Meng Hao-jan (689-740 C.E.) is generally considered to be one of China's most important poets, but there has never been an edition of his work in English. Ch'an (Zen) Buddhism was coming to maturity and becoming widely practiced among the intelligentsia of China. Ch'an not only clarified anew the spiritual ecology of early Taoist thought, it also emphasized the old Taoist idea that deep understanding lies beyond words. In poetry, this gave rise to a much more distilled language, especially in its concise imagism, which opened new inner depths, nonverbal insights, and outright enigma. It was in the work of Meng Hao-jan that this poetic revolution began, a revolution that marked the beginning of Chinese poetry's first great flowering. He opened the poetic ground that would be cultivated so productively by the great poets that followed, and he was revered by those poets as their esteemed elder, first master of the short imagistic landscape poem.
David Hinton's (Translator) many translations of ancient Chinese poetry have earned wide acclaim for creating compelling contemporary poetry. He is also the first translator in over a century to translate the four original masterworks of Chinese philosophy: "Tao Te Ching," "Chuang Tzu," "Analects," and "Mencius." He has held numerous fellowships from The National Endowment for the Arts and The -National Endowment for the Humanities. And in 1997, his work was awarded the Landon Translation Award from the Academy of American Poets. He lives in East Calais, Vermont.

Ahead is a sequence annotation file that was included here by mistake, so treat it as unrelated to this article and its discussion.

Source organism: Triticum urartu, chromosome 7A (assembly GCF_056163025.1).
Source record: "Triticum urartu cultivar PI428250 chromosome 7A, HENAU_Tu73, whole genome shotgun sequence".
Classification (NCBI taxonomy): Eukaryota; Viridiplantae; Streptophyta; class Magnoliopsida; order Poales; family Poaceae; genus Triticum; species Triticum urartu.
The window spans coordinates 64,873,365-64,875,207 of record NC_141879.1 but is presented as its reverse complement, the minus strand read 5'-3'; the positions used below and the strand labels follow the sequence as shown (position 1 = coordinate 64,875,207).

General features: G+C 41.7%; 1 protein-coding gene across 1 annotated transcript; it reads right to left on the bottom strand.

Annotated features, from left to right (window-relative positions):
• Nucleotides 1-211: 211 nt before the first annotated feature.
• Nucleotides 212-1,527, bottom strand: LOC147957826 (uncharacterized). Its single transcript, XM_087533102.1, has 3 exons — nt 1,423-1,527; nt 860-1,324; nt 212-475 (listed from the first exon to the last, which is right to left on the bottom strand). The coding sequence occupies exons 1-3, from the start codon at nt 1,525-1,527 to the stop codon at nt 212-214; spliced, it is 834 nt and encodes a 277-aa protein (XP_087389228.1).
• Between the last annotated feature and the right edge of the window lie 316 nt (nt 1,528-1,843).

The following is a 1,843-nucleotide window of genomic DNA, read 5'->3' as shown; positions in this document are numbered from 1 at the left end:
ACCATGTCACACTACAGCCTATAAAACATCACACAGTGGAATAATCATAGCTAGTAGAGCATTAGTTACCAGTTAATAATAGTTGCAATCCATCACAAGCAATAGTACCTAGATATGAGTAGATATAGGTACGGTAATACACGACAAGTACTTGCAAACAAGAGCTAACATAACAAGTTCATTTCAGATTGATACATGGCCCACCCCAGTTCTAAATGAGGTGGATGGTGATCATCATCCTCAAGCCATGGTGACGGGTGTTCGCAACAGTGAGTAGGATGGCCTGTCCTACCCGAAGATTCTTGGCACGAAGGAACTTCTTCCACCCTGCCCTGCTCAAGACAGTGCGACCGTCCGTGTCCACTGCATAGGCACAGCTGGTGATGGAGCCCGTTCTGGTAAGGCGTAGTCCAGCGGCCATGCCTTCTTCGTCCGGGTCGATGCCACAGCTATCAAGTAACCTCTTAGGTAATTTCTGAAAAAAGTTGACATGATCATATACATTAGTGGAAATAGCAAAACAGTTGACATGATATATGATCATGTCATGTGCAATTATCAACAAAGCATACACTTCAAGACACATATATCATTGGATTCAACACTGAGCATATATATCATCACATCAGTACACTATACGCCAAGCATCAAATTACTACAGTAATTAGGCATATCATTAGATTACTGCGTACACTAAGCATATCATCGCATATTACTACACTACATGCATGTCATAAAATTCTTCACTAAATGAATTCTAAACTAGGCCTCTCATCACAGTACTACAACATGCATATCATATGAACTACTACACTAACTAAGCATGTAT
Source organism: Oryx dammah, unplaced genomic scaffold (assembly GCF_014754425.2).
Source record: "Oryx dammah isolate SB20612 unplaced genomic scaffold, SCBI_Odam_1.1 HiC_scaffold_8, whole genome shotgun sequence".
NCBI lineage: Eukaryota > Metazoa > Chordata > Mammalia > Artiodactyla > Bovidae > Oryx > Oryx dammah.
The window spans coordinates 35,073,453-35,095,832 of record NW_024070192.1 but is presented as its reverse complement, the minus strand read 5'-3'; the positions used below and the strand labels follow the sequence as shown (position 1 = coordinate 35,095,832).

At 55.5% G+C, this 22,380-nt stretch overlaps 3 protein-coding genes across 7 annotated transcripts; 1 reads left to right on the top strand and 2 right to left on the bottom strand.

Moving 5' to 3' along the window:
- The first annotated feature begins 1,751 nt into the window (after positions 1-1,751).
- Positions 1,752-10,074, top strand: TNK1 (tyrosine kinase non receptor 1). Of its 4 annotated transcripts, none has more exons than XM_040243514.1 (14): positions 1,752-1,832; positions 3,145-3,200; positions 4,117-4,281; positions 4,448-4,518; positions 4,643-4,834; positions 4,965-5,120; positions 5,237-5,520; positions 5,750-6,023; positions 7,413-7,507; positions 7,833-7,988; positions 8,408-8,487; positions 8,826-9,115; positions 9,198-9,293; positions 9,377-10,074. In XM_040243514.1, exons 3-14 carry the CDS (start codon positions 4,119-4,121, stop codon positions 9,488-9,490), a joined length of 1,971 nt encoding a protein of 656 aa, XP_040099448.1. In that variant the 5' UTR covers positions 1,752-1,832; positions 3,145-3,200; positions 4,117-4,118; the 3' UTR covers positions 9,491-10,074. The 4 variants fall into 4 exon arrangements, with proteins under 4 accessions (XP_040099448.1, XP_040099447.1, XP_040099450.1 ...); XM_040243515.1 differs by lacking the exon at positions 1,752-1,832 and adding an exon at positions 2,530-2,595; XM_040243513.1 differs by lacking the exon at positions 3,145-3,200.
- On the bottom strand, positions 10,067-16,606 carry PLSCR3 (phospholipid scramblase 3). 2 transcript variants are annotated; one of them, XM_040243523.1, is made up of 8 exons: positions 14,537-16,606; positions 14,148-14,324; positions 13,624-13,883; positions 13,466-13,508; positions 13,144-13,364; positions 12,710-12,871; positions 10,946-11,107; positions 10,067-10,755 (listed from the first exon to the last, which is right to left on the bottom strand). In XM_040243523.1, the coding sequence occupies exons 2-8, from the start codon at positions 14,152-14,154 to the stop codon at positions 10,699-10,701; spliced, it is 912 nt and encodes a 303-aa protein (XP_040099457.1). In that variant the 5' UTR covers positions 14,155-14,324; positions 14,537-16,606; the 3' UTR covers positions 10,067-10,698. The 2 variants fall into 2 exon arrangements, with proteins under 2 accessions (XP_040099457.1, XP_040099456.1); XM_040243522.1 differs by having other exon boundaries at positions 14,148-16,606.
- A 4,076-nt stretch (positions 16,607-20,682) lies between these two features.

"Hinton's music is subtle, modulated, and does not slacken with either contemporary or classic. He has listened to the individual tone of each poet, and his craft is equal to his perception. . . . He continues to enlarge our literary horizon. And the 'range of pleasure' his translations afford 'as sight, sound, and intellection, ' proves them true poems. Poems that breathe another culture into our English."--The Academy of American Poets